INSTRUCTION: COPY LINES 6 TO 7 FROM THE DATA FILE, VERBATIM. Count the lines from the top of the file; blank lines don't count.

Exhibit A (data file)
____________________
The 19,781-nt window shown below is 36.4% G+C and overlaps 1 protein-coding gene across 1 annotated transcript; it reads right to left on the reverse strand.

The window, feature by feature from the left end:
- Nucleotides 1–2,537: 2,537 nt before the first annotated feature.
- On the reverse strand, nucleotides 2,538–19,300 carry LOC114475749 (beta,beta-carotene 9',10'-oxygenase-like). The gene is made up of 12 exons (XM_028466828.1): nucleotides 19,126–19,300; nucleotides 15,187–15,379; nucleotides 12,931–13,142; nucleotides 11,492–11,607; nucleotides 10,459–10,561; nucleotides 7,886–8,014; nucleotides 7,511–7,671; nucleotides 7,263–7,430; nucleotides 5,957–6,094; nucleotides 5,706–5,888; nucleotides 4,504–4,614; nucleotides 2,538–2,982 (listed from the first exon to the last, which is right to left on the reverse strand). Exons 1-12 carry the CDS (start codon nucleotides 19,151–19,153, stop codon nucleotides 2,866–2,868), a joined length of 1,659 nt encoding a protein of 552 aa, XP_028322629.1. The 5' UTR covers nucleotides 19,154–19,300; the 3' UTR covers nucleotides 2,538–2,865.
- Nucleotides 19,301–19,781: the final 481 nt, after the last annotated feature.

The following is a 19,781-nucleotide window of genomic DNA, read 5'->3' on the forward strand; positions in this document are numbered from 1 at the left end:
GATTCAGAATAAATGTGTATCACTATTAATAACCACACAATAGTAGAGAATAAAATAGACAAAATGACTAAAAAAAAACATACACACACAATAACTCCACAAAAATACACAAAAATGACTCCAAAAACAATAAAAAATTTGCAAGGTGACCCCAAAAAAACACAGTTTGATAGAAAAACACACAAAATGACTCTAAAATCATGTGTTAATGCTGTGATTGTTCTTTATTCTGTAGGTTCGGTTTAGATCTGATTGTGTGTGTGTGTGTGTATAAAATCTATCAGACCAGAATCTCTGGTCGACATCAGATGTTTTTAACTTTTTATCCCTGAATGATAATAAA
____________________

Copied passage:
The following is a 19,781-nucleotide window of genomic DNA, read 5'->3' on the forward strand; positions in this document are numbered from 1 at the left end:
GATTCAGAATAAATGTGTATCACTATTAATAACCACACAATAGTAGAGAATAAAATAGACAAAATGACTAAAAAAAAACATACACACACAATAACTCCACAAAAATACACAAAAATGACTCCAAAAACAATAAAAAATTTGCAAGGTGACCCCAAAAAAACACAGTTTGATAGAAAAACACACAAAATGACTCTAAAATCATGTGTTAATGCTGTGATTGTTCTTTATTCTGTAGGTTCGGTTTAGATCTGATTGTGTGTGTGTGTGTGTATAAAATCTATCAGACCAGAATCTCTGGTCGACATCAGATGTTTTTAACTTTTTATCCCTGAATGATAATAAA